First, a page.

After nearly losing her life to COVID-19, Kris Isford says life has not returned to normal, now months later.

“People have to realize that this virus is serious. It can cause a lot of damage very quickly, ”says the 35-year-old husband and father.

He was admitted to Brandon Hospital in May, where he was placed in a medically induced coma.

Photo of Kris Isford at Brandon Hospital with COVID-19.

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Months later, he is still out of work and his life now consists of multiple medical appointments and physical therapy sessions three days a week.

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“Walking more than 30 or 40 feet with a walker when I left the hospital was difficult. I was very easily fatigued, ”he said.

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“It is weakness. You feel like everything is heavy, my arms, my legs… they feel heavy. I feel like I’m short of breath, almost gasping for more [air]. “

Kris’s wife, Alyssa, and their 14-month-old son, Jameson, also contracted the virus, with less severe symptoms, but all three continue to see lasting implications from the infection.


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“When the smoke from the wildfires hit the city, I fought with it,” Kris said.

“Jameson struggled with that. That was actually the moment we ended up having to take him to the ER because our lungs have suffered some damage from this. “

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The couple believe there is a stigma associated with contracting COVID-19 and say they believe that is why few people are willing to share post-COVID conditions.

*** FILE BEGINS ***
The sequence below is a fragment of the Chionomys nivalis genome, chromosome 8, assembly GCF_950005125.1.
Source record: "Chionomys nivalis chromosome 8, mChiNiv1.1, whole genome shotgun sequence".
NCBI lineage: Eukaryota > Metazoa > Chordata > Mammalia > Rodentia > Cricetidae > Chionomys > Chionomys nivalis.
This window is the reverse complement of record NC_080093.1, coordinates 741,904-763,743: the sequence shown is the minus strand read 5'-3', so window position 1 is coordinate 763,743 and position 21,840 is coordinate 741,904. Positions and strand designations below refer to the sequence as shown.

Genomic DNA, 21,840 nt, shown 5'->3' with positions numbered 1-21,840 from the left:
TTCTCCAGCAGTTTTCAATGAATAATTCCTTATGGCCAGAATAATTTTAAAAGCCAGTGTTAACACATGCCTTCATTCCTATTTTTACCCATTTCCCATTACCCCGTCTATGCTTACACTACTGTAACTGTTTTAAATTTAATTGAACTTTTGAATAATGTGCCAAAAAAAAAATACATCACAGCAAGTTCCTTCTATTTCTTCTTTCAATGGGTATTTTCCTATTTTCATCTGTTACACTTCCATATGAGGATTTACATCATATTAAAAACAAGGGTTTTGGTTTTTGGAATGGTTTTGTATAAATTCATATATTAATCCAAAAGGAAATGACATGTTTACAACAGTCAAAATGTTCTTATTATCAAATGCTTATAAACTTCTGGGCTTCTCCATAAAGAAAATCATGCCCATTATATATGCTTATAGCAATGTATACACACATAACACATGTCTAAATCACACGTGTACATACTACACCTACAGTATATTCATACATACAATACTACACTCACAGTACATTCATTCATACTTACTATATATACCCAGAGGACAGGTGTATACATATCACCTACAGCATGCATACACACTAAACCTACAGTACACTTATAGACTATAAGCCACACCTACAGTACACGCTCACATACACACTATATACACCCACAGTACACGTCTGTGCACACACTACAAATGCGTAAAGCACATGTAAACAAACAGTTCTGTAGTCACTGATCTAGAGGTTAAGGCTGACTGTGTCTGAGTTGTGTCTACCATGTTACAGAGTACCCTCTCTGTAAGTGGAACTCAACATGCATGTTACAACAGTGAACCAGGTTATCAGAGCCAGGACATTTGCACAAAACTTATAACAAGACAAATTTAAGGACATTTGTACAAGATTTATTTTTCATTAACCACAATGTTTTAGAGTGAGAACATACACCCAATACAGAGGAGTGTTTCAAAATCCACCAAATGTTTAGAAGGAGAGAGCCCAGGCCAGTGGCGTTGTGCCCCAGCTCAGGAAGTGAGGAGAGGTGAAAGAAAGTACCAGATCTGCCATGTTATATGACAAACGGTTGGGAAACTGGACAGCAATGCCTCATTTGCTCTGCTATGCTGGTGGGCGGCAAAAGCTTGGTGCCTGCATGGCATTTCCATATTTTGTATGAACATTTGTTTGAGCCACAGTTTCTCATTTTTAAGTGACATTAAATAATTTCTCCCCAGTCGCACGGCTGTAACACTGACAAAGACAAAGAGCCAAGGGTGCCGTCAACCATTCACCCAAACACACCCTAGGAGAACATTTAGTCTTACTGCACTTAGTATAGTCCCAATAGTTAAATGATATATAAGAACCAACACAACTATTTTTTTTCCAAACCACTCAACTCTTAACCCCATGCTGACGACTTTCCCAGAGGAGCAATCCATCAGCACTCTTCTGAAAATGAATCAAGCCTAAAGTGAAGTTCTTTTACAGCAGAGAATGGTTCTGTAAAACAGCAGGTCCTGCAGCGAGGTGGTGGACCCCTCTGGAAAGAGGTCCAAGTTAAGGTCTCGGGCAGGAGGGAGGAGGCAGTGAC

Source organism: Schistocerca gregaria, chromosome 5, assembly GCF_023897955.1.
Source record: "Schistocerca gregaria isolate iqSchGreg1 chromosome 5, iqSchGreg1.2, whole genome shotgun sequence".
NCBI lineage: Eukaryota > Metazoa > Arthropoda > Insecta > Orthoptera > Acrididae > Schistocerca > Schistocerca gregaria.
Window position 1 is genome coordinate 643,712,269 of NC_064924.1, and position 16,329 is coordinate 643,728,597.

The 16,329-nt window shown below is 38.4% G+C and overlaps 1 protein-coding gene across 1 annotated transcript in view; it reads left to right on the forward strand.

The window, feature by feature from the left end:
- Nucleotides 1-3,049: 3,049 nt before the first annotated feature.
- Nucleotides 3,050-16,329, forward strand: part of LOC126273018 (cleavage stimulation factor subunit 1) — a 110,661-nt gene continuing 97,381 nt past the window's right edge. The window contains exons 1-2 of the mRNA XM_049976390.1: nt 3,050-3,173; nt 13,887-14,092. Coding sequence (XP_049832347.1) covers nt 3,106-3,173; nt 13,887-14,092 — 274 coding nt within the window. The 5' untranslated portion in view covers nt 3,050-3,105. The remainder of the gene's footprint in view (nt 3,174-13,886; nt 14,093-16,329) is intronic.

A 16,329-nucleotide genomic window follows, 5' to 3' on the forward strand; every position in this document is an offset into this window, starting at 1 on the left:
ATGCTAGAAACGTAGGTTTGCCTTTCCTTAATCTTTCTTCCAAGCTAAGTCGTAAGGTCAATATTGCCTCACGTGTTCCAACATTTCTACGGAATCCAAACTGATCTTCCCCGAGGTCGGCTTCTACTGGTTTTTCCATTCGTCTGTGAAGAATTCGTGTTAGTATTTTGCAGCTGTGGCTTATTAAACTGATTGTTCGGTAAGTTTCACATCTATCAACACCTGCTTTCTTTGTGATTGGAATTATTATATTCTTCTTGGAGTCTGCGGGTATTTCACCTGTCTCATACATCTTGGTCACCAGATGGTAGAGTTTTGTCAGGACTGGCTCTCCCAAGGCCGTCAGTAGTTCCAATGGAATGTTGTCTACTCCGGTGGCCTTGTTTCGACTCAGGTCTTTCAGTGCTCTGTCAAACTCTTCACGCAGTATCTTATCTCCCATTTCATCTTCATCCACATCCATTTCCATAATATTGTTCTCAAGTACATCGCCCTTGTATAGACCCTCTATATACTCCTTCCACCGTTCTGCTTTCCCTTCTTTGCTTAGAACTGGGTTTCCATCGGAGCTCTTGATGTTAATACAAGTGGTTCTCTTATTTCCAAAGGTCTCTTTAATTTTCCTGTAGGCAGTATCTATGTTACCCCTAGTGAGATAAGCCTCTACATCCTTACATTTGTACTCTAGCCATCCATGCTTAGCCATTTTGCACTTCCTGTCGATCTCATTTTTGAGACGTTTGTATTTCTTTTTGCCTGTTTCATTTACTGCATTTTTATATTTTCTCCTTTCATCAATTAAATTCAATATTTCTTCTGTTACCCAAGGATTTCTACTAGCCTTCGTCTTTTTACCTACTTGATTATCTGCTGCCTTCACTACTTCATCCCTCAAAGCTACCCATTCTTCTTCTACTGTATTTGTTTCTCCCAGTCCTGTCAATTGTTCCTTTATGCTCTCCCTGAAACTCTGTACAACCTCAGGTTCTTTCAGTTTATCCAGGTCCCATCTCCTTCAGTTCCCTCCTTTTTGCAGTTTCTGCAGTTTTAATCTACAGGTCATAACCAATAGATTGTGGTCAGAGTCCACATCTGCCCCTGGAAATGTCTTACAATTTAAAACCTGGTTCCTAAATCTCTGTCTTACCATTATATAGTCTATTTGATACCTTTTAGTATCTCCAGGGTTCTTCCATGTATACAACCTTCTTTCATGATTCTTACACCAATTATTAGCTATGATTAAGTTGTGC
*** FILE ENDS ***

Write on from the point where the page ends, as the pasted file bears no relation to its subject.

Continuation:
“I think there is the idea that if you have COVID, then you were either being irresponsible or you are kind of a bad person,” says Alyssa.

The couple say they want to share their story in the hopes that people will realize the implications the virus can have, even when you are no longer infectious.

“You can rationalize in your head, like, ‘Okay, I’m not taking any medication, I’m exercising, I’m healthy,’ but you don’t know you’re going to be okay … there’s no guarantee of that,” says Alyssa.

“He was always like a strong man like an ox. And you look at that and you think if that can do that to a man like that, then it can do it to anyone. “

Kris Isford is pictured with his wife and son. All three contracted COVID-19.

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When Kris returned home from the hospital, he and his wife had to reconfigure their home to make it more accessible.

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“We moved our bed to the living room so there was less room for Chris to walk from the door to the bed and then the bed to the bathroom,” Alyssa said.

They also bought special mobility aids for the shower and toilet so that Kris could more easily use the bathroom.

Photo of the Isford Bath.

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Kris said it was a matter of only 10 days from when he was first exposed to COVID until he landed in the ICU. “It just runs its course quickly and aggressively. So people have to be very cautious with the severity of this, ”he says.

“What we don’t see is that there are 75 people in our ICUs and the next day there is a greater or lesser (number), like what happened to those people? Some of them did not die, others came off the fan. But what is your life like now? Alyssa says.

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According to the Center for Disease Control and Prevention, Post-COVID-19 Symptoms it can last for months after infection.

However, the couple say there is a positive outcome to Kris’s story.

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“We have gotten countless, countless messages from people saying they weren’t planning to get vaccinated or were undecided or hadn’t even considered it. And then when they saw what was happening to us, they went and got vaccinated, ”says Alyssa.

Treherne Community Board.

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“We feel like we were granted our miracle, you know, like the one you can ask for once in your entire life, we got it. So nothing bad can happen because we spend our miracle. “

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Reference-globalnews.ca

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